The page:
BOSTON — Seconds after J. R. Smith ran down the long rebound of a missed jumper from the deep left corner and nailed one from the opposite side, Cedric Maxwell rose from his broadcasting seat and made eye contact with a familiar reporter from his days as a valued piece of two Boston Celtics championship teams in the Larry Bird era of the early to mid-1980s.

Smith’s 20-footer had fallen at the halftime buzzer, pushing the Cleveland Cavaliers’ lead over the Celtics from 39 to 41, a margin that would grow to 50 before the merciful conclusion of a 130-86 annihilation Friday night in Game 2 of an equally lopsided Eastern Conference finals.

Maxwell knows hopeless when he sees it.

“What do you write about that?” he said, shaking his head.

Good question. Fortunately, minutes after both teams retired to their locker rooms for postgame coaches’ sermons, Geno Auriemma appeared.

From a room in the bowels of TD Garden, where the Celtics had been hammered at home for a second time to fall into an 0-2 series ditch, Auriemma emerged to quip that someone from the Boston side had just suggested that they had witnessed an N.B.A. version of a Connecticut women’s game.

Auriemma, the architect and coach of that historic UConn program, said the guy had mournfully told him, “Connecticut versus M.I.T.”

Interesting that such a comparison would be made in Boston, of all cities, because it was a local sports commentator, as Auriemma recalled, who took issue with a similar beatdown by Connecticut of Mississippi State in the 2016 N.C.A.A. tournament. Dan Shaughnessy, a longtime columnist for The Boston Globe, wrote of the Huskies in a post on Twitter, “Hate to punish them for being great, but they are killing women’s game.”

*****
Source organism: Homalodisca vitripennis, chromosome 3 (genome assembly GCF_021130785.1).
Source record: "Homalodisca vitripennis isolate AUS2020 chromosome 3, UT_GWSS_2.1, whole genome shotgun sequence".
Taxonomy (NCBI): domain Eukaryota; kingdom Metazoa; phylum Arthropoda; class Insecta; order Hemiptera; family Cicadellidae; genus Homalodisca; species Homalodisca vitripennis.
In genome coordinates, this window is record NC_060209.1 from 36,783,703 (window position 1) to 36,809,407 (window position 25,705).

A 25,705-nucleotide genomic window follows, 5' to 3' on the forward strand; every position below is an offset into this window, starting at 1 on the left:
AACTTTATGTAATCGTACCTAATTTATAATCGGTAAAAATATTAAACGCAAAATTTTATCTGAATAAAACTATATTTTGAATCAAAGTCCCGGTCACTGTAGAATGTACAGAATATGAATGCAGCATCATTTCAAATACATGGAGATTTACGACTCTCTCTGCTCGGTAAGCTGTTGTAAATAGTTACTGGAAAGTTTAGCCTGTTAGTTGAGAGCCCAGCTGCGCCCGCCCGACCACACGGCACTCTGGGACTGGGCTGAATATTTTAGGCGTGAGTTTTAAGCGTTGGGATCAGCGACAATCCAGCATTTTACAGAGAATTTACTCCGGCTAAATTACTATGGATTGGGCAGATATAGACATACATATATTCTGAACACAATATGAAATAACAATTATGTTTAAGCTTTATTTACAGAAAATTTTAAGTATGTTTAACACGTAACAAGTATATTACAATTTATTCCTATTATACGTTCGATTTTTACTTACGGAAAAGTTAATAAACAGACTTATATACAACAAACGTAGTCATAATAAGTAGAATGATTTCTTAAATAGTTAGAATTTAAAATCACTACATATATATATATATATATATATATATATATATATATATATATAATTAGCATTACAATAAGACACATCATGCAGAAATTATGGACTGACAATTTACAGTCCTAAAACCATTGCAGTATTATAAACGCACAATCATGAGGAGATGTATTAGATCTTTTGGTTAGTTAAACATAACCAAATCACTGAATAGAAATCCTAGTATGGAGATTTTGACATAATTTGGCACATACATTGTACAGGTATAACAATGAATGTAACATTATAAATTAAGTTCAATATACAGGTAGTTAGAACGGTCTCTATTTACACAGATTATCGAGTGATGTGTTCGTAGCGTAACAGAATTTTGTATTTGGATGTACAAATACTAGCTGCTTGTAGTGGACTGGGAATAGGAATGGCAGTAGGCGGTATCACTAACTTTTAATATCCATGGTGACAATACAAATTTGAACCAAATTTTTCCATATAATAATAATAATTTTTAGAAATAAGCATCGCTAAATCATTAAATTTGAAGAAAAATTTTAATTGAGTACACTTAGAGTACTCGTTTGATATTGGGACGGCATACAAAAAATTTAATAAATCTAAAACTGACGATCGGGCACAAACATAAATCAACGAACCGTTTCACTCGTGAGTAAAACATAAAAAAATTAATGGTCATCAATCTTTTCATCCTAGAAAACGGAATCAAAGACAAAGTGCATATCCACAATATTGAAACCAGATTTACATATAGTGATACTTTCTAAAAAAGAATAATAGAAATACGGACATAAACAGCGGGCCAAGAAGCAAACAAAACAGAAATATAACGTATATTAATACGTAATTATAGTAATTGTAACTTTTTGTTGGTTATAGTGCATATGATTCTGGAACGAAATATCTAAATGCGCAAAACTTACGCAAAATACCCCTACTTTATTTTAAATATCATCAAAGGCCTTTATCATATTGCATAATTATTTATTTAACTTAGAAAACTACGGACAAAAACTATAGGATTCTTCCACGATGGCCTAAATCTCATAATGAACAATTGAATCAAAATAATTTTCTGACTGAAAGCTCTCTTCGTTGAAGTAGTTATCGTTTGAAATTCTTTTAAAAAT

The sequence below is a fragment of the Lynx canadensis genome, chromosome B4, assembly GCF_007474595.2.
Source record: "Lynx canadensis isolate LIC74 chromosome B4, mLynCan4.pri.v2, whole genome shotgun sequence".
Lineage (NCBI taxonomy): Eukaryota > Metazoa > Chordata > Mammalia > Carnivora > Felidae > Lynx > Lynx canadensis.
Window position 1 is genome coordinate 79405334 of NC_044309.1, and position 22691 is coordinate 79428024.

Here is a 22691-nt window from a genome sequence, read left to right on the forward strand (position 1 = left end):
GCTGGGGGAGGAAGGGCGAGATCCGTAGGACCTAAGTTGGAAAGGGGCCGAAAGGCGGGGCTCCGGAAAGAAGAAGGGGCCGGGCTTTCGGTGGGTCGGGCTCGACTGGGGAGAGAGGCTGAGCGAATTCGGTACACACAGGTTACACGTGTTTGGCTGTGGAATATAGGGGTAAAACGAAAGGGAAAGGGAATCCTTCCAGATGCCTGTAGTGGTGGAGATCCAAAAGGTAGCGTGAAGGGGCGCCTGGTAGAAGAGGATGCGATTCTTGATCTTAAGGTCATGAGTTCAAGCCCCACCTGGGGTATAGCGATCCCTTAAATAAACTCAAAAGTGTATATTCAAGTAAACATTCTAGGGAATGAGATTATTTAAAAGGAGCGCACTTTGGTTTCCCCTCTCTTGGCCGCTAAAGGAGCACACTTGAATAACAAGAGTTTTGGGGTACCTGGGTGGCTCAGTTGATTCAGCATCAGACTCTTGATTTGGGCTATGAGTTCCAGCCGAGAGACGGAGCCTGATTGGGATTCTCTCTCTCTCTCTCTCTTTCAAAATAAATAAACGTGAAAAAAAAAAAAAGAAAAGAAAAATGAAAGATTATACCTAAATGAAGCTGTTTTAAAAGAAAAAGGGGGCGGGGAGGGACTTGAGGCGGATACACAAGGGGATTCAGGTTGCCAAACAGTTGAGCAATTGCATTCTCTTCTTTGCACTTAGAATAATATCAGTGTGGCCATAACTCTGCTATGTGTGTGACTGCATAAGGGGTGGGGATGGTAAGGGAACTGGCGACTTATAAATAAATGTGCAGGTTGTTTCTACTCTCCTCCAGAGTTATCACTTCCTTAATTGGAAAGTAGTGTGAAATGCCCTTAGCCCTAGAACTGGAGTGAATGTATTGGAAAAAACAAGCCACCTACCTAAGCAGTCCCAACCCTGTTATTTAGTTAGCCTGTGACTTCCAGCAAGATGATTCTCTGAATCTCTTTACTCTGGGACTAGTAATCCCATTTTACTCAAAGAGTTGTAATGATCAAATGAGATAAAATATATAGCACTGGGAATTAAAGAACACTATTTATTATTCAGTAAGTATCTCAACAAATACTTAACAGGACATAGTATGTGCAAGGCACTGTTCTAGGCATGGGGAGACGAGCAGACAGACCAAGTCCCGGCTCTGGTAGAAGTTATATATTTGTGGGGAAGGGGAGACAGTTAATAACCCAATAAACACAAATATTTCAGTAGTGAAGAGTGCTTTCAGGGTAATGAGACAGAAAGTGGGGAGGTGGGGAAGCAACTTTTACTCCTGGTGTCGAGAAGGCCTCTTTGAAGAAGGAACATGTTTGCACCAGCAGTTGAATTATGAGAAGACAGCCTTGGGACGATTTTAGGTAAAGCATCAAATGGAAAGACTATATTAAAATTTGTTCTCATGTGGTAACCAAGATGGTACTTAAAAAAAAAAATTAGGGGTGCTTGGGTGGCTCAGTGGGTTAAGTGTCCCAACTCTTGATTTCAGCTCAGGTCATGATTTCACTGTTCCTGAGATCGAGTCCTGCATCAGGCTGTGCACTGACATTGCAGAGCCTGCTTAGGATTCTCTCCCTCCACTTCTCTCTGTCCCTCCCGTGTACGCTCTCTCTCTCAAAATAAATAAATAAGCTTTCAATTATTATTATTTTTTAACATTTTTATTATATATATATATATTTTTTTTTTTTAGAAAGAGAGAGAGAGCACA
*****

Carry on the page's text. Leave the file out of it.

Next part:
Auriemma naturally took offense, but a similar debate, though not quite in the same dismissive tone, now roils the N.B.A.

As the most blowout-laden N.B.A. postseason in memory — and perhaps ever — lumbers on, we have to ask: Are LeBron James and the Cavaliers, along with the Golden State Warriors in the Western Conference, killing men’s basketball? Or are they merely destroying the overmatched competition, along with the television ratings for a full season of preliminary playoff rounds?

Auriemma, who recognizes and appreciates such dominance, would argue that what is happening this spring is only cyclical and a mark of greatness to be celebrated.

“Unbelievable,” he said after watching James at his best: 30 points on 12 of 18 shooting, plus 7 assists, in 33 minutes. And Auriemma, like everyone else, knew those numbers failed to convey the dominance, orchestration and casually executed methodology that often make James look like a counselor among campers.

“We’re not scared of Cleveland,” the Celtics’ Isaiah Thomas had said before struggling through a 2-point first half and sitting out the second with a hip strain suffered in the Washington series. “They’re not Monstars on ‘Space Jam.’ They lace up their shoes just like us.”